Lebanon's Hezbollah leader Hassan Nasrallah speaks during a Muharram procession to mark Ashoura in Beirut
Hassan Nasrallah, Hezbolah's leader in Lebanon, at the podium during a procession to mark the festival of Ashura in Beirut. Reuters

Sheikh Hassan Nasrallah, the secretary-general of Hezbollah, has made a rare public appearance at a rally in Beirut, Lebanon, according to various reports.

The Hezbollah chieftain was seen strolling through a Shia-dominated neighborhood in southern Beirut prior to making a speech in the suburb of Dahiya during the festival of Ashoura, reported Al-Jazeera.

(Ashoura is a day of mourning to honor the martyrdom of Husain ibn Ali, the grandson of the prophet Muhammad).

Speaking to a large crowd, Al-Jazeera noted, Nasrallah said: I wanted to be with you for a few minutes ... to renew our pledge and for the world to hear us. We are increasing in numbers and in weapons ... and for those who are betting that our weapons are rusting, we say that our weapons are being renewed.”

BBC reported that Nasrallah was surrounded by bodyguards and that the crowd chanted “Death to Israel” during his speech.

Nasrallah has not appeared in public since July 2008 when Israel released five Lebanese prisoners, according to al-Jazeera. Prior to that, he seemed to have gone underground after Israel waged a brief war against Hezbollah in the summer of 2006. Al-Jazeera speculates that he fears being assassinated by Israeli forces and typically communicates with his underlings through video-satellite news conferences.

Nasrallah’s sudden re-emergence comes at a particularly delicate time for Hezbollah, considering the group is one of the very few backers of the regime of Bashar al-Assad in Syria.

Al Jazeera commented: “[Nasrallah’s] appearance is meant to portray confidence at a time of upheaval in the Middle East, and particularly in Syria, which along with Iran is Hezbollah's main backer. Many Syrians and Arabs around the region have in recent years elevated Nasrallah to the status of a nationalist hero after the success of Hezbollah fighters against Israel in 2006.”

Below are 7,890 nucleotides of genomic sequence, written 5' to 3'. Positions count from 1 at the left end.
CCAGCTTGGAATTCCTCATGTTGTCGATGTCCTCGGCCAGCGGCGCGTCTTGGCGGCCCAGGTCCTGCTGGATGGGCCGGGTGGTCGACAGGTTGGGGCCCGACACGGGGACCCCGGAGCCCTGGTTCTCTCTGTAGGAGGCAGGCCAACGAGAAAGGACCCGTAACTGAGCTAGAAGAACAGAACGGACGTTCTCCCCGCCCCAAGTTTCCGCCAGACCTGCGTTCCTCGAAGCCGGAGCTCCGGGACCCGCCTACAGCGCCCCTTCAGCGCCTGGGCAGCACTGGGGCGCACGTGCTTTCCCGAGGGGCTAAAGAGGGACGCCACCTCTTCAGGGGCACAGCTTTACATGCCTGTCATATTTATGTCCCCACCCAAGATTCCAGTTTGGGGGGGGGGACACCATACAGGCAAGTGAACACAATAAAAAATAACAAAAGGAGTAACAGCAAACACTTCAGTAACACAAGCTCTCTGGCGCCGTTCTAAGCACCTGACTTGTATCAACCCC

Al-Jazeera added: “Since the Syrian uprising, however, many Syrians have unleashed their anger at Hezbollah over its support for President Bashar al-Assad's rule. Some protesters in Syria have set fire to the yellow flag of Hezbollah and pictures of Nasrallah.”

Indeed, BBC reported that during his public speech, Nasrallah reiterated his group’s support for Assad.

We support the reforms in Syria and we stand with the regime against the resistance movement, he said.

There are some people who do not want reforms, security and stability in Syria, and neither civil peace nor dialogue. There are people who want to destroy Syria to make up for their defeat in Iraq. Syria is a partner in defeating the Americans in Iraq.

Nasrallah took the reins of Hezbollah after Israel assassinated the former leader Abbas as-Musawi in 1992.

Hezbollah is regarded as a terrorist organization by many western countries, including the United States and Canada.